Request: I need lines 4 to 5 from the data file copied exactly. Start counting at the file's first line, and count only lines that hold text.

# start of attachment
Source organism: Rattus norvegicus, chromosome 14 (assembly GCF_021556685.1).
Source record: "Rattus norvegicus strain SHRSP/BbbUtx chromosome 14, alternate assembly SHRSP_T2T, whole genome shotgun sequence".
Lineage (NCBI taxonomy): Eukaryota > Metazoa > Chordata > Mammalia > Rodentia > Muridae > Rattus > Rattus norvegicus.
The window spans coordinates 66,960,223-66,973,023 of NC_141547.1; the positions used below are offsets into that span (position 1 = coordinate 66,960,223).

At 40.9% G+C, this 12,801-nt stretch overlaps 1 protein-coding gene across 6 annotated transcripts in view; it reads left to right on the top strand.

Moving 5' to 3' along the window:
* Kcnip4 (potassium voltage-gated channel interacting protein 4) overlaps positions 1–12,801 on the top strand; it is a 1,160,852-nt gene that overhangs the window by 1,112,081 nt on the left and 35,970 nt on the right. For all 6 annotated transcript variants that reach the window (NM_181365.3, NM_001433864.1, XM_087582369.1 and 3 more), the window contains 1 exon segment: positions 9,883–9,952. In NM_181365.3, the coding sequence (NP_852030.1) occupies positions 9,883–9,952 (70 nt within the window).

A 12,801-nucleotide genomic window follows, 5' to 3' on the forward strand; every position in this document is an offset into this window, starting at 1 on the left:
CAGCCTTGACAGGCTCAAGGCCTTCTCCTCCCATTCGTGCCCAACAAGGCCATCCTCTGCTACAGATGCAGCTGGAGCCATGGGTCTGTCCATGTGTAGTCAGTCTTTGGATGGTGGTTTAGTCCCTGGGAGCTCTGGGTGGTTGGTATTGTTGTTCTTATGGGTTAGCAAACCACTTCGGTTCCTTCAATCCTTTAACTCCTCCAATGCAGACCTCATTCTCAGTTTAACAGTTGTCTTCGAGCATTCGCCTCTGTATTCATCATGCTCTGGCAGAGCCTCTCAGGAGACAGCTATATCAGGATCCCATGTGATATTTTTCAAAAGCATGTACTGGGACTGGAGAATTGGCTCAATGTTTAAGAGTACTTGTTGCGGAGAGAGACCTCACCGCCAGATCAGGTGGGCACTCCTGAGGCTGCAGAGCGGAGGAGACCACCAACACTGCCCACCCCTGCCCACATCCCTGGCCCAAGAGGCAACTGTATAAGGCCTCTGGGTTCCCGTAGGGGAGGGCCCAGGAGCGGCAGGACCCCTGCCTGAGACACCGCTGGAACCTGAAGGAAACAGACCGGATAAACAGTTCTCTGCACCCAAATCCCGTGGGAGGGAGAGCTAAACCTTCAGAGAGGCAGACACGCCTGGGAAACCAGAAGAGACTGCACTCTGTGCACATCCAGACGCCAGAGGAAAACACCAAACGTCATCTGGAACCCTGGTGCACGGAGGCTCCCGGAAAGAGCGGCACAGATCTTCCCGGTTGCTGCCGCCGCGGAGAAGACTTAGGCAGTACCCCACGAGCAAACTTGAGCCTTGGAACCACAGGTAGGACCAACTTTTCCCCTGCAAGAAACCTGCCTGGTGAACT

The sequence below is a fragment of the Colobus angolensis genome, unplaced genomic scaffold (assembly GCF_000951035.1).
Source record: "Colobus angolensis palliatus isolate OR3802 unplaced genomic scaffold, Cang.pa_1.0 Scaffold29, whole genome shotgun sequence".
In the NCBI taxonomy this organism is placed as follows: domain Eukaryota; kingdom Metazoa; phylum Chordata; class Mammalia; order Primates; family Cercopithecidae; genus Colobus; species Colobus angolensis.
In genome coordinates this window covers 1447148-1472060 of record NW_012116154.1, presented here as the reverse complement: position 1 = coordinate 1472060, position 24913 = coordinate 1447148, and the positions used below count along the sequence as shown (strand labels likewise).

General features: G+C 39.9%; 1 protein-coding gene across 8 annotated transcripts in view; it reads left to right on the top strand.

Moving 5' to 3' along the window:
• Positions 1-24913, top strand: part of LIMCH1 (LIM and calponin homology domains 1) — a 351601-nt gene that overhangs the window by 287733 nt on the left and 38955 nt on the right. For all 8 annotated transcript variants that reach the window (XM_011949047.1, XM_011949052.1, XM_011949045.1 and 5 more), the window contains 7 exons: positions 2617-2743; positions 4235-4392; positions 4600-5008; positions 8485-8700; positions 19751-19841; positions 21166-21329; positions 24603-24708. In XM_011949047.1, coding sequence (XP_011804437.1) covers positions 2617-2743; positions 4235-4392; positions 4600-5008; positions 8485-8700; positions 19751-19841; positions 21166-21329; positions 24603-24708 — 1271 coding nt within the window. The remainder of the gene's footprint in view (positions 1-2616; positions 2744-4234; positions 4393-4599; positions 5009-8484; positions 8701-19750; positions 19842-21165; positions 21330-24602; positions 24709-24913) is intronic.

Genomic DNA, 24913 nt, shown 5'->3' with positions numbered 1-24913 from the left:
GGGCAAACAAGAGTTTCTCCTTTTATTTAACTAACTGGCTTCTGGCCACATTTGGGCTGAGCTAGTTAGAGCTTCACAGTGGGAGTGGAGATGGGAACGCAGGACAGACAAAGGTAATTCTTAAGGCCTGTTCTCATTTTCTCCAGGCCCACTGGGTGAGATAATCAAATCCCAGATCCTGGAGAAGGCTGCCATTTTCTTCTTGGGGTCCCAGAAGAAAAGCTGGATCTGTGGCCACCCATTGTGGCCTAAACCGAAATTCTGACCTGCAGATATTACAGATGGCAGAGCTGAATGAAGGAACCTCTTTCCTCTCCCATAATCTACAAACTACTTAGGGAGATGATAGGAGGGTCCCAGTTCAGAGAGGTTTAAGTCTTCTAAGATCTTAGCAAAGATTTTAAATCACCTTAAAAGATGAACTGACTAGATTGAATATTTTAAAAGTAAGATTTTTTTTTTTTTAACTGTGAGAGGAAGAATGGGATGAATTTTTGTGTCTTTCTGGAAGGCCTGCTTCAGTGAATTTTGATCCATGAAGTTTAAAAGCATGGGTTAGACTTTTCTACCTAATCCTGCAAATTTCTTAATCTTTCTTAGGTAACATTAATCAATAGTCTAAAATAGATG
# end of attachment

The window spans coordinates 66,960,223-66,973,023 of NC_141547.1; the positions used below are offsets into that span (position 1 = coordinate 66,960,223).

At 40.9% G+C, this 12,801-nt stretch overlaps 1 protein-coding gene across 6 annotated transcripts in view; it reads left to right on the top strand.